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Ageless Roger Federer Continues To Set The Standards With Australian Open Victory

When Roger Federer won back his Australian Open title a year ago, five years after his previous Grand Slam title, it felt like an impossible gift from the past, one final reminder of what had once been at a time when all assumed it had gone forever.

Ageless Roger

The man was 35. He had been out for six months after knee surgery and back problems, 17th seed for a reason. You were astonished by the comeback and you were thankful to have witnessed one glorious final heist.

We were all fools. In the past 12 months Federer has now won three Grand Slam titles. At 36 he began this Aussie Open as favourite and then won it with the loss of only two sets (and both of those in the final).

This is not nostalgia. This is now. This a new dominance, not an echo of past glories, a greatest hits tour that has produced three fresh classics.

In the build-up to Sunday’s final against Marin Cilic, Federer went into Melbourne to seek inspiration by watching Gary Oldman’s new Churchill biopic.

It was his only misjudgement of the fortnight. Darkest Hour? This is more a second golden age, and there is no reason to think it will be a brief one.

In the six years from 2011 to 2016, Federer won just one Grand Slam title. A year ago he was supposed to be not only past his prime but past the period when he was past his prime.

He injured his knee running a bath for his four kids. At Wimbledon he fell on his face in futile chase of a forehand from Milos Raonic, a man with half his range of skills but nine years younger and faster. He had finally admitted that he needed to use a bigger racquet-head, like a man accepting middle age by wearing reading glasses round the house.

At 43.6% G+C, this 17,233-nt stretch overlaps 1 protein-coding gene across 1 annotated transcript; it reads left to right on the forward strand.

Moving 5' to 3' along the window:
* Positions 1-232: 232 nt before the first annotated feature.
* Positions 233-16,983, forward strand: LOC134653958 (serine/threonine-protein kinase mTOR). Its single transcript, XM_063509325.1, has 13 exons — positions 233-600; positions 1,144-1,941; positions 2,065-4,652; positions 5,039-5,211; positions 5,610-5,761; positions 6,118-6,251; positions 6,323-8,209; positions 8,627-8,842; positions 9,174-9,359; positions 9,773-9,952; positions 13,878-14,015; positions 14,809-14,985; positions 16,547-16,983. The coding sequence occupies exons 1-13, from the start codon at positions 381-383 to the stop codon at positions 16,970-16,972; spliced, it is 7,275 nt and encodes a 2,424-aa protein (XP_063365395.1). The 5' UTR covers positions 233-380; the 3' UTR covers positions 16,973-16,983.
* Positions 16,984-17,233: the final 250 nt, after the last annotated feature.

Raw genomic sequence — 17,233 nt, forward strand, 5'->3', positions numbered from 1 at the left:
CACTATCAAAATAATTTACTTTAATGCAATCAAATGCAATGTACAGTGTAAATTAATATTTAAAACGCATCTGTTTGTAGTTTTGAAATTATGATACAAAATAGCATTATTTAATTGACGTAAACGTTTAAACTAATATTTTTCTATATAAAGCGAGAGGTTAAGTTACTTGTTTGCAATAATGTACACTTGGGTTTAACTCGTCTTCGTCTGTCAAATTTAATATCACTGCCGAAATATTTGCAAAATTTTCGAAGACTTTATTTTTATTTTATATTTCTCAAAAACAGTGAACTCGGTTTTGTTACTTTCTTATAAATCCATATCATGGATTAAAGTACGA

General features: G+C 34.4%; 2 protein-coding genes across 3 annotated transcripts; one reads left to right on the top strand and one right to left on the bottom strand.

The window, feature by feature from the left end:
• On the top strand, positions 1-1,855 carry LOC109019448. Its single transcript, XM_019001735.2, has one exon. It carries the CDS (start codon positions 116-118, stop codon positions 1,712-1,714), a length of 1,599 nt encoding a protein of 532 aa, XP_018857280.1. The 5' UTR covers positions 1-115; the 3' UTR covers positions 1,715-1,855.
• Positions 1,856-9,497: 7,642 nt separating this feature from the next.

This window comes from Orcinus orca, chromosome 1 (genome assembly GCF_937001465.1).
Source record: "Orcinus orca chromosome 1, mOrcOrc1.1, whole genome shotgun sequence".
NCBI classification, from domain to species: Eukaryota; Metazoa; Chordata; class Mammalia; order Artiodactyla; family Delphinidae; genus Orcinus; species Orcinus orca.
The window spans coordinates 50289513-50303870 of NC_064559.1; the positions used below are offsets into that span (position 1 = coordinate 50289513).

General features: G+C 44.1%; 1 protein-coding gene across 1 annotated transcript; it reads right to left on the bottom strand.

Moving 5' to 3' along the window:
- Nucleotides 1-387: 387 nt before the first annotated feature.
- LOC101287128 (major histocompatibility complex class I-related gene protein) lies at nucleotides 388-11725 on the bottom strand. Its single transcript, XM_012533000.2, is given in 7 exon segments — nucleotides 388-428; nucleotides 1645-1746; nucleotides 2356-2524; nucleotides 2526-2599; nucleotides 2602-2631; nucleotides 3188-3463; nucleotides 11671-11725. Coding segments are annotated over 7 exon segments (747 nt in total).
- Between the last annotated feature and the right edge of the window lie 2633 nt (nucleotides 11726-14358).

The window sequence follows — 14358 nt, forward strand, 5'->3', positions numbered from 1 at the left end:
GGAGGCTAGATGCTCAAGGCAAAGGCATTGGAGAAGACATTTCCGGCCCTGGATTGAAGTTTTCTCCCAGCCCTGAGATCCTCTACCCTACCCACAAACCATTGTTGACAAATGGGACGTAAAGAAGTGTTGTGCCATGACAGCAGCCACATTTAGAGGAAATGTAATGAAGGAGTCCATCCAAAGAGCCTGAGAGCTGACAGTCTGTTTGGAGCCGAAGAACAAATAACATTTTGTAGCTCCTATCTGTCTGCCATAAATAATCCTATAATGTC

Novak Djokovic was the king, Andy Murray in charge of his own grassy empire. The kids were queuing up outside them. A graceful retirement appeared to be accelerating round the corner.

And now this: an Australian Open title, the regaining of his Wimbledon crown, the retention of his title in Melbourne. With Rafa Nadal defending a lot of ranking points over the next two months, it is quite possible that Federer could be world number one again by the end of March.

Ali would have two more defining nights, once when out-surviving Joe Frazier in that brutal death-spiral in Manilla a year later, again when winning his re-match with Leon Spinks at an age when his aura could barely disguise the damage done to his body and mind.

You would describe it as raging at the dying of the light, but he could never rage. These triumphs have been made with the same physical grace and unhurried style as a decade ago.

There were times on Sunday – the tournament’s extreme heat policy in place, the roof on and the stationary spectators gasping in the humidity – when Cilic looked so hot and bothered that you could see sweat flying off his racquet as well as his forehead.

Nick Kyrgios is still what might be. Bernard Tomic, the other great local hope, is closing in on might have been. As Federer lifted the Norman Brookes Challenge Cup on Sunday, Tomic was being bitten by a snake on the Australian version of I’m A Celebrity.

The competition has fallen away. When he won Wimbledon last summer it was the first time in almost eight years that he had not had to play one of the other Big Four en route to a Slam final, and in Melbourne that pattern repeated.

But as it has done so, Federer has risen again, and only the small-minded and cynical could not be moved by the impossibility of it all.

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